Hot Literature: Antibiotic guidelines for dogs and cats with urinary tract disease - Veterinary Medicine
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Hot Literature: Antibiotic guidelines for dogs and cats with urinary tract disease



Patients with indwelling urinary catheters do not require prophylactic antimicrobial therapy. Treatment of these patients is only indicated if there are clinical signs or cytologic evidence supportive of infection. In that case, treatment should be based on culture and sensitivity data.

Routine culture of the catheter tip or urine at the time of catheter removal is not recommended. In those patients in which there is a high risk for or significant consequence to a UTI, culture of a sterilely collected urine sample is recommended.


Diagnosis of upper UTIs is similar to that of other UTIs described above. Treatment should be determined based on serum susceptibility data rather than urine concentrations, and initial therapy should target gram-negative organisms since they are commonly involved in these infections. Fluoroquinolones are a reasonable first choice while culture results are pending. Treatment for four to six weeks is often required. As for complicated UTIs, cultures should be repeated one week after starting therapy and again one week after termination of therapy to ensure elimination. If continued infection or multidrug-resistance is noted, consultation with a specialist is indicated.


The incidence of multidrug-resistant organisms is growing and may be a reflection of inappropriate antimicrobial therapy leading to the emergence and dissemination of these pathogens. Because of limited drug choices available to treat these infections, drugs that are important in human medicine are sometimes required. The use of these drugs (i.e. vancomycin, carbapenems, and linezolid), however, is not justified unless these criteria are met:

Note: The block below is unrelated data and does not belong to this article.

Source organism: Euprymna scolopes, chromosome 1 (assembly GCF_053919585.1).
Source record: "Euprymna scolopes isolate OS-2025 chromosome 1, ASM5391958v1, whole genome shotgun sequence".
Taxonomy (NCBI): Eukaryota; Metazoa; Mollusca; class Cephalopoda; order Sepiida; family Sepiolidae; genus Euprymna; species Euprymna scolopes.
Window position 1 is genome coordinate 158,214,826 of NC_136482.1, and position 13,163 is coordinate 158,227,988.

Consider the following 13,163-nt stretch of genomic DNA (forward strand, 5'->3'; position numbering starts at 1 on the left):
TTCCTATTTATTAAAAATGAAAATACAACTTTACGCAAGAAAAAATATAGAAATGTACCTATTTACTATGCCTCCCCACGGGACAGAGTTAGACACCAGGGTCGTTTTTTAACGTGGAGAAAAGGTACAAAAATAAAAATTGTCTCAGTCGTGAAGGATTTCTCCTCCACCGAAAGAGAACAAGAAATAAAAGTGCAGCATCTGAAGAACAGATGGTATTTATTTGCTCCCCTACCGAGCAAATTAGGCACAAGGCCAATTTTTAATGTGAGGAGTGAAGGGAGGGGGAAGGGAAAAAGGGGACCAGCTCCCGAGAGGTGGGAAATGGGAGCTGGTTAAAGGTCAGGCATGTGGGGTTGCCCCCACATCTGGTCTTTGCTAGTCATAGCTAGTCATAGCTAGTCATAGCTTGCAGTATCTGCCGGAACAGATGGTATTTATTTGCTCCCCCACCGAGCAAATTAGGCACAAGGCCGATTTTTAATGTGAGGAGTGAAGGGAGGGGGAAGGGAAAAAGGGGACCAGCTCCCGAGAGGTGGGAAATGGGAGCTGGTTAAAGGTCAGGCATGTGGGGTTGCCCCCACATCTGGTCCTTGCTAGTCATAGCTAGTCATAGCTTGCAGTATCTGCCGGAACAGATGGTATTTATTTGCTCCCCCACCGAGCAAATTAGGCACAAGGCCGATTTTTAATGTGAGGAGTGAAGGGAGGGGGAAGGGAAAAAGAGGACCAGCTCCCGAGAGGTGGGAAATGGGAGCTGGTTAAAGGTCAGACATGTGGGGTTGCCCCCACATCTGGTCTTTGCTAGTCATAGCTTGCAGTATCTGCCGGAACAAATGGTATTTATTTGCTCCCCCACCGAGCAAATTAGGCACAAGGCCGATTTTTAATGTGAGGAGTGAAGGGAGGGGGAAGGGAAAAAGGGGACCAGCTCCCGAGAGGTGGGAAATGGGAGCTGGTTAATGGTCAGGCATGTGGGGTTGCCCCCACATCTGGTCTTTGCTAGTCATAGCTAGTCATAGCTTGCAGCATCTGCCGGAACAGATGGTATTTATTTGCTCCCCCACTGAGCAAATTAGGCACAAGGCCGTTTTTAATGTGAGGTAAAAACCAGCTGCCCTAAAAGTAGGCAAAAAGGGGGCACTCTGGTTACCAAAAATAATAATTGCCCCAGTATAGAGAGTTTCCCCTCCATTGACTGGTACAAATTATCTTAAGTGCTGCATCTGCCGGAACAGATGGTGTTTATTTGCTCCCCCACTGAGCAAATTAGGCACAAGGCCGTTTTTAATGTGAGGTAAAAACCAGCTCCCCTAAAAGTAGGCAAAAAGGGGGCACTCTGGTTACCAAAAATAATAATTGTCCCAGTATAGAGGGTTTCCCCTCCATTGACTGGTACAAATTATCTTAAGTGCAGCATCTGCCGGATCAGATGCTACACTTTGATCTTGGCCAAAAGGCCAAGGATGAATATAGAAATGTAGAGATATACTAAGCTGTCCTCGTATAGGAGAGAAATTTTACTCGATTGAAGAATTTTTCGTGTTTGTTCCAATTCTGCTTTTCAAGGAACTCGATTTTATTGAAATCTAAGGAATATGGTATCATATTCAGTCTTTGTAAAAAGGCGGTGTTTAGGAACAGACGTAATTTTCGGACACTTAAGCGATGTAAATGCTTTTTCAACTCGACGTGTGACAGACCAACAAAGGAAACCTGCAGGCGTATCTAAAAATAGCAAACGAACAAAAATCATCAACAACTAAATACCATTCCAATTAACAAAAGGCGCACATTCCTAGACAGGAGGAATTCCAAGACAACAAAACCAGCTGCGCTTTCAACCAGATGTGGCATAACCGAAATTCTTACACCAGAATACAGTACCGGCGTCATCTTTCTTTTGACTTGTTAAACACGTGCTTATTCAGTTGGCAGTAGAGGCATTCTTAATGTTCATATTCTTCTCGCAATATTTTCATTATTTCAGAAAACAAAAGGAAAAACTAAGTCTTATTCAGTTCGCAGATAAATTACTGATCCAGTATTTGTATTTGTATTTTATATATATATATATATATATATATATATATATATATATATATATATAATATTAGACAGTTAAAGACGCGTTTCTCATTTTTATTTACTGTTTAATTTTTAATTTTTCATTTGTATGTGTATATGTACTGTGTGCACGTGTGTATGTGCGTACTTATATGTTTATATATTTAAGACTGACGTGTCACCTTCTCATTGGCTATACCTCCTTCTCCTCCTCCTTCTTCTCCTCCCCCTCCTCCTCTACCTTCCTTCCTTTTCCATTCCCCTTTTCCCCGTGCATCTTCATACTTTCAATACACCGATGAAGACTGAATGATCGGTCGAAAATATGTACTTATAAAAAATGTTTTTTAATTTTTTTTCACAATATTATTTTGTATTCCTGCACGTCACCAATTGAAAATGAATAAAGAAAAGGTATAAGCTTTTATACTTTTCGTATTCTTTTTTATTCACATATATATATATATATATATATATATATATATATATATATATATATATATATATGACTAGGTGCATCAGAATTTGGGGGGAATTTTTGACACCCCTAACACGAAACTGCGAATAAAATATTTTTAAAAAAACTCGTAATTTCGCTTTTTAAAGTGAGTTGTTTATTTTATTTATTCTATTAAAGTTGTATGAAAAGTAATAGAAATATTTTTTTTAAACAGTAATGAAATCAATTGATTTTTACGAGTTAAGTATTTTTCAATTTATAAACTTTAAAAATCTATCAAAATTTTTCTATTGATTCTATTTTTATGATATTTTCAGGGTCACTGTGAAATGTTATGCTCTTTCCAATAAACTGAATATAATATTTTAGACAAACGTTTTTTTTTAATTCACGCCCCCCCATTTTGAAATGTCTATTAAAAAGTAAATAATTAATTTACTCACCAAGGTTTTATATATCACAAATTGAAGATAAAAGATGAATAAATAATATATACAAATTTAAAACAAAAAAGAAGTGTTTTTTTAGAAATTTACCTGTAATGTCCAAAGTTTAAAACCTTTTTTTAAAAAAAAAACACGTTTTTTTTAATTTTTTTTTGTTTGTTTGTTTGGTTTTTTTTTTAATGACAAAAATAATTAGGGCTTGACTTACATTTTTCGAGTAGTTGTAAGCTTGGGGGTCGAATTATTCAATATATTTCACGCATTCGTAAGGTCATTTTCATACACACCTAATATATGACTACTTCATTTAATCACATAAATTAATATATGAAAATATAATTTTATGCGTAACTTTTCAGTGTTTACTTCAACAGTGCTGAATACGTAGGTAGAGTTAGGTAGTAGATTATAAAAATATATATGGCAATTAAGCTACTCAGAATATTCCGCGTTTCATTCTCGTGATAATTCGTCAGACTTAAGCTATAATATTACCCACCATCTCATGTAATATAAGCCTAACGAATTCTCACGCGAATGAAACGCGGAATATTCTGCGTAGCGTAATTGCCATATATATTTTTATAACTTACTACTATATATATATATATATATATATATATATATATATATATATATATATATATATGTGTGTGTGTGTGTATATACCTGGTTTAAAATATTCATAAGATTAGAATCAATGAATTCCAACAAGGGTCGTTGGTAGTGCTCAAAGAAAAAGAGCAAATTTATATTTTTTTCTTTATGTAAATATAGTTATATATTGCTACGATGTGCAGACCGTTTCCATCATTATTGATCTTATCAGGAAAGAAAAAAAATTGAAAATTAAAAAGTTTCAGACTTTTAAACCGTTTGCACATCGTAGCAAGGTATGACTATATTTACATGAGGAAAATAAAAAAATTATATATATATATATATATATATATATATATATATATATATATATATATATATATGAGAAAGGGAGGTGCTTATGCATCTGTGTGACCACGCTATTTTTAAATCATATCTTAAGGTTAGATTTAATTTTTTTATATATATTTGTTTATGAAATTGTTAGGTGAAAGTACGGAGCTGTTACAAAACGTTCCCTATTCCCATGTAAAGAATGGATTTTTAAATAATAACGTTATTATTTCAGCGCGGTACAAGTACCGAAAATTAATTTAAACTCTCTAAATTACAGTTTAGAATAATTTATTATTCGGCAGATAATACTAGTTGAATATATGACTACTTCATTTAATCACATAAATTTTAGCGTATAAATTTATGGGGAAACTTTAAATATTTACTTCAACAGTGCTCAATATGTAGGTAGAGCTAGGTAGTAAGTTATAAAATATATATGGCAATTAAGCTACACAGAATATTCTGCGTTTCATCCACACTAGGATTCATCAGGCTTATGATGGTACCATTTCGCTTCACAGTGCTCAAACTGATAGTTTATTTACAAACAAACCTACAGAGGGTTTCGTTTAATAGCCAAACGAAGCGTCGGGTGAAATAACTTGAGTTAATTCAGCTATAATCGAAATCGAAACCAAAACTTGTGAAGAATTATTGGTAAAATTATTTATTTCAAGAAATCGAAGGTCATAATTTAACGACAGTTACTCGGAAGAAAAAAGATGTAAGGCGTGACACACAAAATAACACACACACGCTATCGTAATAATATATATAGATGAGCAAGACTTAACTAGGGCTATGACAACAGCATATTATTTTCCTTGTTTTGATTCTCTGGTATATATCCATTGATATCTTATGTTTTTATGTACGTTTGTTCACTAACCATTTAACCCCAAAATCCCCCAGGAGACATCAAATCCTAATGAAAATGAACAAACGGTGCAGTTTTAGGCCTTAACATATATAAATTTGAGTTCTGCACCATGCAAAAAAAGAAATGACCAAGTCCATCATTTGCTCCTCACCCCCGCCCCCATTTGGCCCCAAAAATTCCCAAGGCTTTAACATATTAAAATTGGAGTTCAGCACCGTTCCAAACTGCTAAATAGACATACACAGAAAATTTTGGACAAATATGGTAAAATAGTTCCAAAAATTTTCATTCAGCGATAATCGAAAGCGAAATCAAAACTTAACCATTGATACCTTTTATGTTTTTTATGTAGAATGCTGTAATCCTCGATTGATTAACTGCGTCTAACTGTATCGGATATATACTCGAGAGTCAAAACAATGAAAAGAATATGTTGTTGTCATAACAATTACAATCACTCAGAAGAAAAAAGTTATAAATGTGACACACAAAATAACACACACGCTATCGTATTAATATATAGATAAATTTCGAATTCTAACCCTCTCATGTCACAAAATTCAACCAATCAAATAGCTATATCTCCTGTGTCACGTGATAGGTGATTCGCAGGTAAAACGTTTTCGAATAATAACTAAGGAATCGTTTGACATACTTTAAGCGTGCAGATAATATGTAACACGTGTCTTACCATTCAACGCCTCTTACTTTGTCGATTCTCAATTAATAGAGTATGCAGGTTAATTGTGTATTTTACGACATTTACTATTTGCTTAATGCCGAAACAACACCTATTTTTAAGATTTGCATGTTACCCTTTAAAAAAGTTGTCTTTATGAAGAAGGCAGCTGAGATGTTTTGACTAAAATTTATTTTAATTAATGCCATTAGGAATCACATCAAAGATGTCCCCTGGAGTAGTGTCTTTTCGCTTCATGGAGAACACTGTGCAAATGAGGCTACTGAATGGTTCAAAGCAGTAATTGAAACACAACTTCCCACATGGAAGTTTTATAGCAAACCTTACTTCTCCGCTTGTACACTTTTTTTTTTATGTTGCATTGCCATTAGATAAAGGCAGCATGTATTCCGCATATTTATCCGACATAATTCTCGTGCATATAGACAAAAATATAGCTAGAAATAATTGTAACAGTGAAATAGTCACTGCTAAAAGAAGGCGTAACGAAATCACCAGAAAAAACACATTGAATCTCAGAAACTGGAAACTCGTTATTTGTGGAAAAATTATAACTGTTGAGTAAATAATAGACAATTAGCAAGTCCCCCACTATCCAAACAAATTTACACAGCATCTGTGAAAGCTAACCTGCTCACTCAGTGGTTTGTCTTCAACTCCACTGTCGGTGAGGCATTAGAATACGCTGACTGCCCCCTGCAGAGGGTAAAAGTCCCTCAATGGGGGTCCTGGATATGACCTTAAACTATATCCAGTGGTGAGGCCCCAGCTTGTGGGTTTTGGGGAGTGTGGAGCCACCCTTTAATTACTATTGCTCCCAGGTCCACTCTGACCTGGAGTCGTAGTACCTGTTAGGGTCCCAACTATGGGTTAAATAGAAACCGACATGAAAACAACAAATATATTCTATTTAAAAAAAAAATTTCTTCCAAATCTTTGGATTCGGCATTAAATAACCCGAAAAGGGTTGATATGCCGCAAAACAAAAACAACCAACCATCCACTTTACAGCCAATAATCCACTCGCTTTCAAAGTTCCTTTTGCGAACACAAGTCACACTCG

1. Infection must be documented based on clinical signs, cytologic abnormalities, and culture results.

2. There are no other reasonable antimicrobial options to which the organism is sensitive, and susceptibility to the chosen drug is documented.

3. These drugs should not be used in cases in which there is not a realistic chance of eliminating the infection.

4. Consultation with a specialist must be obtained to evaluate whether there are any other viable options and whether treatment is advisable.

Weese JS, Blondeau JM, Boothe D, et al. Antimicrobial use guidelines for treatment of urinary tract disease in dogs and cats: Antimicrobial Guidelines Working Group of the International Society for Companion Animal Infectious Diseases. Vet Med Int 2011;2011;263768. Epub 2011 Jun 27.

This "Hot Literature" update was provided by Jennifer L. Garcia, DVM, DACVIM, a veterinary internal medicine consultant in Houston, Texas.


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